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The shoulder girdle consists of the sternoclavicular, acromioclavicular, and glenohumeral joints, and the scapulothoracic articulation. The shoulder, a ball-and-socket joint, is freely movable and lacks a close connection between its articular surfaces. It has five muscles which hold it in the genohumeral joint and provide various movements.

Injuries of the shoulder can involve the scapula, clavicle, and shoulder. In sports, the shoulder girdle is a common site for injury and some times it can be a serious disability. A careful history recording the mechanism of trauma and the position of the limb during injury, careful inspection and palpation of the entire region, muscle and range-of-motion tests, and other standard neurologic-orthopedic tests will often arrive at an accurate diagnosis without the necessity of x-ray exposure.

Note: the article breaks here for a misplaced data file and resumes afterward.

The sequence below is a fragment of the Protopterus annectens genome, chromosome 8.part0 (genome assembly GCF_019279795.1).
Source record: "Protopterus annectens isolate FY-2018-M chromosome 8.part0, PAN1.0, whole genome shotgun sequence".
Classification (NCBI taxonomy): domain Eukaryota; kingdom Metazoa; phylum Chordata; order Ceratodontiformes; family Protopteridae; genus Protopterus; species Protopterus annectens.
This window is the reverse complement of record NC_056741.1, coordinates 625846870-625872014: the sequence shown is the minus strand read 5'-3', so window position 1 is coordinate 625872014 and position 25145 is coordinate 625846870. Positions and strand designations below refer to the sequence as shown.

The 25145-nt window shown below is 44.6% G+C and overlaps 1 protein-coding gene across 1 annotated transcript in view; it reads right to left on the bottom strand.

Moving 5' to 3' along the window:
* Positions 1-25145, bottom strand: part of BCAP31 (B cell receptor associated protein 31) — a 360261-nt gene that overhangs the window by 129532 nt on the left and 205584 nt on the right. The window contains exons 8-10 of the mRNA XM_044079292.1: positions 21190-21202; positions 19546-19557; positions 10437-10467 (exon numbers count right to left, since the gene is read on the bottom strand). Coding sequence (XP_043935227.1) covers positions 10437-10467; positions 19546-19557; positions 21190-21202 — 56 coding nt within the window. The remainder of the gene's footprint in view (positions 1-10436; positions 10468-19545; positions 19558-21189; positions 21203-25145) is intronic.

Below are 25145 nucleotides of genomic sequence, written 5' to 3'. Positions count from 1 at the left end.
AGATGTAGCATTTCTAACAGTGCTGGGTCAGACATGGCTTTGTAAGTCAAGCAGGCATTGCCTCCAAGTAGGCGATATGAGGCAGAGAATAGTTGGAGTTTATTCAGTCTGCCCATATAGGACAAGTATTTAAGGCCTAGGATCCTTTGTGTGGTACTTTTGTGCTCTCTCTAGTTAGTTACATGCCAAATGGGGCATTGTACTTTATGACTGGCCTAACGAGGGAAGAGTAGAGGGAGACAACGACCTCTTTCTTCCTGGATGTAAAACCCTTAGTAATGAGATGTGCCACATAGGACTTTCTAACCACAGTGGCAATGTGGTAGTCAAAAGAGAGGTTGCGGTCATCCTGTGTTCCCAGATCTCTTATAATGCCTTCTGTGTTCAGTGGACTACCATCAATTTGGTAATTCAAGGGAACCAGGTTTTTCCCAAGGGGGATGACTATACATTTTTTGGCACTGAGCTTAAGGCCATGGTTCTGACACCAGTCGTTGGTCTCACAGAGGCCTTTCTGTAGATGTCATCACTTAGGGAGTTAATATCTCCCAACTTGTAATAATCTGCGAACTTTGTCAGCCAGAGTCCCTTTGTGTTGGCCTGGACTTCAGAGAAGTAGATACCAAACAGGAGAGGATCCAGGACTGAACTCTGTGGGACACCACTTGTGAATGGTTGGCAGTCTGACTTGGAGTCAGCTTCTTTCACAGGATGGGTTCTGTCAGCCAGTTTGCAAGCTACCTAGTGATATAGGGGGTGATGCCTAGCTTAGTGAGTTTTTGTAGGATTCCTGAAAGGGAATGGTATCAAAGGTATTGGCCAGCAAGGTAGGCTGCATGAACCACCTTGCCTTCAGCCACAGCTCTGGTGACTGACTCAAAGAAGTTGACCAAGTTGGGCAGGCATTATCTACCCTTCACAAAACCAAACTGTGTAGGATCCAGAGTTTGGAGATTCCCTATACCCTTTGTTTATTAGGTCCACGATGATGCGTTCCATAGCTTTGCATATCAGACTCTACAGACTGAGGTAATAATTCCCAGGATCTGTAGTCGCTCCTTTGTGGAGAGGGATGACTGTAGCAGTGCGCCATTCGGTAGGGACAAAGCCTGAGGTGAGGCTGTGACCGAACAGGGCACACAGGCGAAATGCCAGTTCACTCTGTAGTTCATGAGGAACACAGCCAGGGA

Contusions, strains, sprains, bursitis, and neurologic deficits must be alertly recognized and treated. Fractures and dislocations, obviously, take precedence over soft-tissue injuries with the exception of severe bleeding. Not all shoulder problems are rotary cuff tears although it is one of the most common. Always check for bony crepitus, fracture line tenderness and swelling, angulation and deformity. Because the shoulder readily “freezes” after injury, treatment must strive to maintain motion as soon as possible without encouraging recurring problems. The key to avoiding prolonged disability is early recognition and early mobilization. Call 334-514-7600 and set up an appointment today. Tell them Dr. McNally sent you.